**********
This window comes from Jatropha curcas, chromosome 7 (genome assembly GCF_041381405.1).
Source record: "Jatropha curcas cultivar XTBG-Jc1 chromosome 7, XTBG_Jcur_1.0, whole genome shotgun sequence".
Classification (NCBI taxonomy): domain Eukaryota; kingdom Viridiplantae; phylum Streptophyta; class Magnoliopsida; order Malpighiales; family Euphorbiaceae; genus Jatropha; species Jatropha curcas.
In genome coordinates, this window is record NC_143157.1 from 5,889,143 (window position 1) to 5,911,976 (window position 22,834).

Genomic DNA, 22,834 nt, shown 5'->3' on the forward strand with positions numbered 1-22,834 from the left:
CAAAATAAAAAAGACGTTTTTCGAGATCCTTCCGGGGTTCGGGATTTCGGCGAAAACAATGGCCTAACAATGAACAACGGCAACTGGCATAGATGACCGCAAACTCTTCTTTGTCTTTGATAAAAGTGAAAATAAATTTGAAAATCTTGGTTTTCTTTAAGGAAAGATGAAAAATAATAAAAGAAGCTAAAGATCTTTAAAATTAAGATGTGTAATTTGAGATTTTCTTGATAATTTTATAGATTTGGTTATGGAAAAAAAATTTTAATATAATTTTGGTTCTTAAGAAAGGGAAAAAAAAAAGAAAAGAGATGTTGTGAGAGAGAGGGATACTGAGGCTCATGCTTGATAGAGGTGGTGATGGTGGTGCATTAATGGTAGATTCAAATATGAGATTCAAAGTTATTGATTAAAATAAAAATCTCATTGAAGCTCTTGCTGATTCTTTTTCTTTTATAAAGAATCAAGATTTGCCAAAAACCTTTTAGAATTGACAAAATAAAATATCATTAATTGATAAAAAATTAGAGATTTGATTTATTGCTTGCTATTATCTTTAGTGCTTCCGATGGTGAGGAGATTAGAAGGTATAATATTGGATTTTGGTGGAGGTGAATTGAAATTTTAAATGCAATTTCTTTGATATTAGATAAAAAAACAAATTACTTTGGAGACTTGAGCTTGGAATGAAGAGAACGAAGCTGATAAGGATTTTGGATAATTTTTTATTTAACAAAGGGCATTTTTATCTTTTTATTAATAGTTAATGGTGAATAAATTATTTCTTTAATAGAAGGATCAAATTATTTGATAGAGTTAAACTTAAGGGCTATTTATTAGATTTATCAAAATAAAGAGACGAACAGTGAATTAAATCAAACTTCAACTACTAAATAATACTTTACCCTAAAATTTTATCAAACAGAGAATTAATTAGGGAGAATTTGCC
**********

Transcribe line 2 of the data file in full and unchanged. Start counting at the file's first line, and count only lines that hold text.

Source record: "Jatropha curcas cultivar XTBG-Jc1 chromosome 7, XTBG_Jcur_1.0, whole genome shotgun sequence".